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Some Are More Equal

The primate preference for fairness may depend on complex social rules
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Life may not be fair, but humans have a strong bias for fairness. In experiments, humans will generally reject or punish a partner who offers noticeably less than half of a shared reward, even if they wind up empty-handed. Chimps, it turns out, are not so picky and will (rationally, an economist might add) take whatever they can get, according to an October 2007 Science paper. So what could explain this difference between our closest living relatives and us?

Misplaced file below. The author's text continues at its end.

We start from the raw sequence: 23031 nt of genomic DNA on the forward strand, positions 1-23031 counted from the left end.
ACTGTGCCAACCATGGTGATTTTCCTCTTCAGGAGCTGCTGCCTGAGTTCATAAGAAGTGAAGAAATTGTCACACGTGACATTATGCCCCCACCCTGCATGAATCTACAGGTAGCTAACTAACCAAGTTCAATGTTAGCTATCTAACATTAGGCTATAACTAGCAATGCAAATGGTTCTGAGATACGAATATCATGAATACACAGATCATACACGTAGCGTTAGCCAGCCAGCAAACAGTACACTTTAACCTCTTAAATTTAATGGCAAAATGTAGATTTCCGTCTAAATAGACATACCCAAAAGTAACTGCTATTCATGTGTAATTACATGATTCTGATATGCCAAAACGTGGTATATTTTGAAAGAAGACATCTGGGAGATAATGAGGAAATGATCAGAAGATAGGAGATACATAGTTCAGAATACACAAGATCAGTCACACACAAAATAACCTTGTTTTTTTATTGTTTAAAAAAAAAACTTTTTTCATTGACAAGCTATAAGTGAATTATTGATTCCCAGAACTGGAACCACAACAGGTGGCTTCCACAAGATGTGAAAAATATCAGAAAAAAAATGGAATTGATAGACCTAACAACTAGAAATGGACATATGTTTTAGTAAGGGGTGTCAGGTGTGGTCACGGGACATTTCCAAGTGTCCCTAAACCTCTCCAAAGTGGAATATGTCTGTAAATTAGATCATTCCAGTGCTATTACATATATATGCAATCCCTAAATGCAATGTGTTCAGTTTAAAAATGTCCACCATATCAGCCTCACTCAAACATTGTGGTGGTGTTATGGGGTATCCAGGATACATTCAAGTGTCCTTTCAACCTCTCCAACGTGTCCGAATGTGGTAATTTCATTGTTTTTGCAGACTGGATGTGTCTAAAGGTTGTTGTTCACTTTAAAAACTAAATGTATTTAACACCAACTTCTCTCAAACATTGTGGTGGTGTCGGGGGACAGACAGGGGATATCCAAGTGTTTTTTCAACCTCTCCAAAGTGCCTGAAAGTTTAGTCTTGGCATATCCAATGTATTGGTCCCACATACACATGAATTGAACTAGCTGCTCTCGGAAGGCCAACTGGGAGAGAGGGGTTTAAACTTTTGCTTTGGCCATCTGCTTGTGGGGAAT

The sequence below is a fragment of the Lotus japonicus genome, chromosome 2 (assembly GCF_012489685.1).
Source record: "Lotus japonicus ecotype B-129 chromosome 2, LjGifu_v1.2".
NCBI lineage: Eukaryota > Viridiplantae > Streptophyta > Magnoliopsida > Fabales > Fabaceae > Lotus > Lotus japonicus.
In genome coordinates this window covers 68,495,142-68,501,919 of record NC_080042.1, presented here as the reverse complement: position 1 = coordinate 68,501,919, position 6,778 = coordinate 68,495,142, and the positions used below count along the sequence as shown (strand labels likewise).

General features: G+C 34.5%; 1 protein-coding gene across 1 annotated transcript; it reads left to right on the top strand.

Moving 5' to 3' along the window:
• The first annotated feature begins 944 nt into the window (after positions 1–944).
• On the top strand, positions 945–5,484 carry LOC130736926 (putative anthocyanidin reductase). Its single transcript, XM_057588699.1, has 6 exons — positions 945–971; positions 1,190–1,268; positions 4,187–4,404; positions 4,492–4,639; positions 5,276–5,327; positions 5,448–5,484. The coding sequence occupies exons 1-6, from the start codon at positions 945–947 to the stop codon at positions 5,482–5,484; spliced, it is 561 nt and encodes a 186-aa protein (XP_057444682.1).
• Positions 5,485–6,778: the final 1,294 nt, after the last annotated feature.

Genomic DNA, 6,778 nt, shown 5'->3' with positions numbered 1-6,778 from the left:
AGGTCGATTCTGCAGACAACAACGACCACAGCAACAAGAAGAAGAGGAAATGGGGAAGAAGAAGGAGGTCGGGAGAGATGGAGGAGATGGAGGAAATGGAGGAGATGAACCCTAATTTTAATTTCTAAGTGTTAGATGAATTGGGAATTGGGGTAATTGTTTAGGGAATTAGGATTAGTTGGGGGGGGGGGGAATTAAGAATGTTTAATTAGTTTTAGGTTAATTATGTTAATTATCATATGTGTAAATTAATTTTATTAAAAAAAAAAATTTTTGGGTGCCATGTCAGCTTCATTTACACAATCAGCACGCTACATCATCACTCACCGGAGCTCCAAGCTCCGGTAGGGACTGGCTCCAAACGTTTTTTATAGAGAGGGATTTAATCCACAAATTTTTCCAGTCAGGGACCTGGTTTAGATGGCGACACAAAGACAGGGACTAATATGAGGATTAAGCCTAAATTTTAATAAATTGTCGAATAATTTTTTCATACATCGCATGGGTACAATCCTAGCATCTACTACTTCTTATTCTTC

The answer may lie in the social relationships that influence so many of our actions. Recent studies of primate fairness seem to contradict one another—unless you consider who exactly is cheating whom.

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